Essex councillors push for re-opening of small businesses as owners struggle through lockdown

Essex small business owners, who might not survive the second lockdown, are already fearing a third shutdown, according to the town's councillors. 

'We frankly can't handle it anymore,' says one councillor

Essex councillors say their local business owners are struggling to survive the second lockdown. (Justin Tang/Canadian Press)

Essex small business owners, who might not survive the second lockdown, are already fearing a third shutdown, according to the town's councillors. 

During Essex's council meeting Monday, councillors spoke to MP Chris Lewis, MPP Taras Natyshak and MPP Rick Nicholls about the need to reopen small businesses. The region's medical officer of health, Dr. Wajid Ahmed, was also in attendance to hear council's concerns. 

The town sent a letter to Prime Minister Justin Trudeau and Ontario Premier Doug Ford Jan. 26 urging the levels of government to change the restrictions on small businesses. 

"We frankly can't handle it anymore," said Ward 4 Coun. Sherry Bondy. "At the end of the day we're going to lose some businesses and that's not good for anybody." 

Bondy said businesses don't understand why they are closed when big box stores, such as Costco and Walmart, can remain open.

Curbside pickup just isn't cutting it, she said, adding that business owners have said it only amounts to 20 per cent of their usual revenue. 

"We need to come out of this lockdown; it has been long enough," Bondy said. "We need to get ahead of what's happening this spring and we need the data." 

She said there needs to be more information available as to where cases are actually coming from and they need to ensure they have control over cases on farms, as that might be what sparks a third lockdown. 

Others who spoke agreed that small businesses can't hold out much longer. 

"There's a chance that this may go on longer than what we think it may and if it does we don't want to get to the point where we do bankrupt every one of our small businesses by shutting them down," said Deputy Mayor Richard Meloche.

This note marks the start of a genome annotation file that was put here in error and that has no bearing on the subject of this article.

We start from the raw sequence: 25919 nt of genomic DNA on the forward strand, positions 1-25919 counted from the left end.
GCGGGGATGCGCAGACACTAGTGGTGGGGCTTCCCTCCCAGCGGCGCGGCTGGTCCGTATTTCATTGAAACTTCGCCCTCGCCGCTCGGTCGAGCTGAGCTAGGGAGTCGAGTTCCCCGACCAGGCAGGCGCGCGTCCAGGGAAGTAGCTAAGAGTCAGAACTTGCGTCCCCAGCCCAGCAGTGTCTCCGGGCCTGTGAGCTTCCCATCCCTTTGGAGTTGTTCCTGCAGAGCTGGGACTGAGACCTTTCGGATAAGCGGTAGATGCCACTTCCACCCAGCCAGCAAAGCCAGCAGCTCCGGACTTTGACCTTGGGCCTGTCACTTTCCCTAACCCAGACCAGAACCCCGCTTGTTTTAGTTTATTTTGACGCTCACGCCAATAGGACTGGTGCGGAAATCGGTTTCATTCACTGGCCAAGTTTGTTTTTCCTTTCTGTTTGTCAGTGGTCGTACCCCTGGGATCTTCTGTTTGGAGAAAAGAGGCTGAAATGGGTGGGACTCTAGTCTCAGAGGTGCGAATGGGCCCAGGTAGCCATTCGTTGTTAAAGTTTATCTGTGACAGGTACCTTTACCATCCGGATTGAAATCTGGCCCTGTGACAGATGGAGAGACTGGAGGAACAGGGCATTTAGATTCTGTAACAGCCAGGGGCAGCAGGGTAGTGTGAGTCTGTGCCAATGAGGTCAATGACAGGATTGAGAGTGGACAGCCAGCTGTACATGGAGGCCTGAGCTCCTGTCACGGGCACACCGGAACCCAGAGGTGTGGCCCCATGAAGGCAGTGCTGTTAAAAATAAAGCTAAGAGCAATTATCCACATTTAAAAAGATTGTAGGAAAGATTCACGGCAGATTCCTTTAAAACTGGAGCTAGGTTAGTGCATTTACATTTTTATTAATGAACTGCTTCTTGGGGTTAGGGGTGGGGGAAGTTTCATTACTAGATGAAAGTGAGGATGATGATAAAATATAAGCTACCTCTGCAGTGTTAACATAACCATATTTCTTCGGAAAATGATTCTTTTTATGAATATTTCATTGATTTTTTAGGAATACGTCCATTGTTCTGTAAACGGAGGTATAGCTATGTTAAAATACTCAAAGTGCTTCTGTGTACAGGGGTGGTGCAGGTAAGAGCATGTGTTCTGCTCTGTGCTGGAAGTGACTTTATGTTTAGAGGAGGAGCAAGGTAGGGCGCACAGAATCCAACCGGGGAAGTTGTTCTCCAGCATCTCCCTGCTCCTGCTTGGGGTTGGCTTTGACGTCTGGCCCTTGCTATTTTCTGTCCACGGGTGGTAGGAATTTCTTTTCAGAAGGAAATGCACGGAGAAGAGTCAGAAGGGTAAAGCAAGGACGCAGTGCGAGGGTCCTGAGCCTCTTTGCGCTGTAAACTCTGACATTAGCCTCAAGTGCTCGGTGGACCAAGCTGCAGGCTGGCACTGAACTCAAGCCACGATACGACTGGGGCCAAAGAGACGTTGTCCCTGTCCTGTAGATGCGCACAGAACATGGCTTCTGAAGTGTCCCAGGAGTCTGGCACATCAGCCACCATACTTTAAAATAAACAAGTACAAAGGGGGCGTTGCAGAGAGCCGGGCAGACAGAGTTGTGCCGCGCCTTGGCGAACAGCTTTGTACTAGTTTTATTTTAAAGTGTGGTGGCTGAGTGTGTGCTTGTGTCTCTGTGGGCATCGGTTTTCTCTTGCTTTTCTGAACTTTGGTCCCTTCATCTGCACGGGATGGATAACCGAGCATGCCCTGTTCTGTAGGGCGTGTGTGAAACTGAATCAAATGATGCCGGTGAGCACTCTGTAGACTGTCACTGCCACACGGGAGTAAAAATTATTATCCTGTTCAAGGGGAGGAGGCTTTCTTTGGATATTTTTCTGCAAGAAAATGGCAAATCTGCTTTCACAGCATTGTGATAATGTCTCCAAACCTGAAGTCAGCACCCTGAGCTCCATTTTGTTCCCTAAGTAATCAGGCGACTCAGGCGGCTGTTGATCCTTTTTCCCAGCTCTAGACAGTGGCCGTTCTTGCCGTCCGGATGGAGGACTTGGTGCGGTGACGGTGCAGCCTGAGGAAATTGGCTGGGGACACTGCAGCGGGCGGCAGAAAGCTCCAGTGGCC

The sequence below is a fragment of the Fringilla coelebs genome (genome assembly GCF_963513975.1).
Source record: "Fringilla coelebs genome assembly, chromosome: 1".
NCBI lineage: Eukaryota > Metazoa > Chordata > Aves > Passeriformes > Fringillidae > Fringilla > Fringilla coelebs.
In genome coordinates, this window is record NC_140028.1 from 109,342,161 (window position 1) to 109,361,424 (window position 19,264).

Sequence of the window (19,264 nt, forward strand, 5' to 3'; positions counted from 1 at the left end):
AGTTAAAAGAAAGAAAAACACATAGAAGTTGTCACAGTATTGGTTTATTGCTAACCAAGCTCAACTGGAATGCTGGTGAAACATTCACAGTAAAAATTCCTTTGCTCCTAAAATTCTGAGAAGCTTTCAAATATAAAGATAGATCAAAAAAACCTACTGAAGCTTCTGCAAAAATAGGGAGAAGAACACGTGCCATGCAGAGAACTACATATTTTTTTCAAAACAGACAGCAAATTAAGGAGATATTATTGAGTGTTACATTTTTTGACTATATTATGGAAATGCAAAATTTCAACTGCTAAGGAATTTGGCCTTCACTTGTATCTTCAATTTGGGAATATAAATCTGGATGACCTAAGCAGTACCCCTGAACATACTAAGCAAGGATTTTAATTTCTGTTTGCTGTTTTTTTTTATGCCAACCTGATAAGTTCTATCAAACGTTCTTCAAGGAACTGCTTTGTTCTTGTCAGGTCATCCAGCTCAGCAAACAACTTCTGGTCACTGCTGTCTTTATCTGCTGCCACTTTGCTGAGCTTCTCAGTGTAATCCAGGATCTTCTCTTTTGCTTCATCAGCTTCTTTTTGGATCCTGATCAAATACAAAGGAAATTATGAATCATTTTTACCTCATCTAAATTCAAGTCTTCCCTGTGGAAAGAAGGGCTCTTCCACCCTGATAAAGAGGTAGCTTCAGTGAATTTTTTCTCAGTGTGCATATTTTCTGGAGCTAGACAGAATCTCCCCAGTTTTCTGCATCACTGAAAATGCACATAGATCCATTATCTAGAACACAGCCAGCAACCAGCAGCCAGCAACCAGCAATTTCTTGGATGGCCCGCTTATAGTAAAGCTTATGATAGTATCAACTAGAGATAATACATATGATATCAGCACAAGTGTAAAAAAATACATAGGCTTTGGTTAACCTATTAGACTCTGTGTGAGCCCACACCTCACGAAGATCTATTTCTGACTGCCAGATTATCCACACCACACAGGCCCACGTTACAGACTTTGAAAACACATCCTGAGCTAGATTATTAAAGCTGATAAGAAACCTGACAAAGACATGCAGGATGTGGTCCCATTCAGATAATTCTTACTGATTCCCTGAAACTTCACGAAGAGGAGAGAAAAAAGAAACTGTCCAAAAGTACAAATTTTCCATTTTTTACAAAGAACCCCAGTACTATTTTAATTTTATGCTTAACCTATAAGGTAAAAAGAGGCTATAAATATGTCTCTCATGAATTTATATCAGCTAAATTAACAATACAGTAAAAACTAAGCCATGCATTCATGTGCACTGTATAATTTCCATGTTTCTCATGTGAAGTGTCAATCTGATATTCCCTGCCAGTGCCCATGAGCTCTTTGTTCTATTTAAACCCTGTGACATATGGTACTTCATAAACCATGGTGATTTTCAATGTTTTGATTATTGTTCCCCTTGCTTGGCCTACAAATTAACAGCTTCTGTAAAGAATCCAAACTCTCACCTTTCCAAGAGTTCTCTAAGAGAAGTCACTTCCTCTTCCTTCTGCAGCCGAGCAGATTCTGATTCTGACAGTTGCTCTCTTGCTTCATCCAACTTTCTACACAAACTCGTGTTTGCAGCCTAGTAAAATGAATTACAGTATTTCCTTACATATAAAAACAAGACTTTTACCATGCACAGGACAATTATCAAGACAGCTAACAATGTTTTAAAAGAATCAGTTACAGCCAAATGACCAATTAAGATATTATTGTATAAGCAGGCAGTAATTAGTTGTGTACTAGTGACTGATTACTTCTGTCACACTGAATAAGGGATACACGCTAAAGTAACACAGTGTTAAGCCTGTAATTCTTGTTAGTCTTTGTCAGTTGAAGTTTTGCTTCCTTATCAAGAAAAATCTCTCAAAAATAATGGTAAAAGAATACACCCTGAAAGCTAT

He said there needs to be a way to monitor small businesses and have them reopen to the public, possibly with capacity limits based on square footage. 

In response, Nicholls said he understands the concerns and agrees that the province should create a more equitable plan. He said when the lockdown was announced, he suggested having regions rewarded if their cases declined. 

"In areas, again, where the numbers are declining then again reward small businesses for good behaviour and allow those small businesses to open up," he said. 

Meanwhile, Natyshak said what he's hearing is that the region wants fairness, along with transparency. 

"Our small businesses are losing faith in government, of all jurisdictions and all levels, but what we can do is give them clear and concise information," he said.

Natyshak added that one option is to prevent big box stores from selling non-essential items to allow smaller businesses to sell them through curbside or online. 

Restrictions 'not fair,' premier says

Last fall, Ontario Premier Doug Ford such restrictions are "not fair" to small business but said it would be impractical to halt sales of some goods within larger stores.

"After speaking to some of the big-box stores, it would be a logistical nightmare," he said at a press conference in November. "They have essential items spread out throughout their whole store and then on top of that, how do they monitor it and restrict people from going in there?"


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